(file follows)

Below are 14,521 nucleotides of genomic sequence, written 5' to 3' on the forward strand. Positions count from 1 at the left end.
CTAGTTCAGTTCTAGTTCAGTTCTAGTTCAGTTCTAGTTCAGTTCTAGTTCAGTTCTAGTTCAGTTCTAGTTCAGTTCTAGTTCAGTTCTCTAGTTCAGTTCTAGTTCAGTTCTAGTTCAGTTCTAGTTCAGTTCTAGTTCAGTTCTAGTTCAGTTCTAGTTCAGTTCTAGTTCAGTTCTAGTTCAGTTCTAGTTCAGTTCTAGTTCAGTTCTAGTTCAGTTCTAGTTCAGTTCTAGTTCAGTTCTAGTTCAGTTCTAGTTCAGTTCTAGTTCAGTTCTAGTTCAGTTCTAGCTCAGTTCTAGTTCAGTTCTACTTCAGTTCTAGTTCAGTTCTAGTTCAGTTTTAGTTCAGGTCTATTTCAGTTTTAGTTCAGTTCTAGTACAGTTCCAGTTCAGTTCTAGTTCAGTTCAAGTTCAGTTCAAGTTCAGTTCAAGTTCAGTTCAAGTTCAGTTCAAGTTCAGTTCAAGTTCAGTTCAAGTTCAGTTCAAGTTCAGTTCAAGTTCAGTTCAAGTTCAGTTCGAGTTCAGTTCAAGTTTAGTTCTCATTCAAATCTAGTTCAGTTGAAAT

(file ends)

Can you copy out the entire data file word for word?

Below are 14,521 nucleotides of genomic sequence, written 5' to 3' on the forward strand. Positions count from 1 at the left end.
CTAGTTCAGTTCTAGTTCAGTTCTAGTTCAGTTCTAGTTCAGTTCTAGTTCAGTTCTAGTTCAGTTCTAGTTCAGTTCTAGTTCAGTTCTCTAGTTCAGTTCTAGTTCAGTTCTAGTTCAGTTCTAGTTCAGTTCTAGTTCAGTTCTAGTTCAGTTCTAGTTCAGTTCTAGTTCAGTTCTAGTTCAGTTCTAGTTCAGTTCTAGTTCAGTTCTAGTTCAGTTCTAGTTCAGTTCTAGTTCAGTTCTAGTTCAGTTCTAGTTCAGTTCTAGTTCAGTTCTAGTTCAGTTCTAGCTCAGTTCTAGTTCAGTTCTACTTCAGTTCTAGTTCAGTTCTAGTTCAGTTTTAGTTCAGGTCTATTTCAGTTTTAGTTCAGTTCTAGTACAGTTCCAGTTCAGTTCTAGTTCAGTTCAAGTTCAGTTCAAGTTCAGTTCAAGTTCAGTTCAAGTTCAGTTCAAGTTCAGTTCAAGTTCAGTTCAAGTTCAGTTCAAGTTCAGTTCAAGTTCAGTTCAAGTTCAGTTCGAGTTCAGTTCAAGTTTAGTTCTCATTCAAATCTAGTTCAGTTGAAAT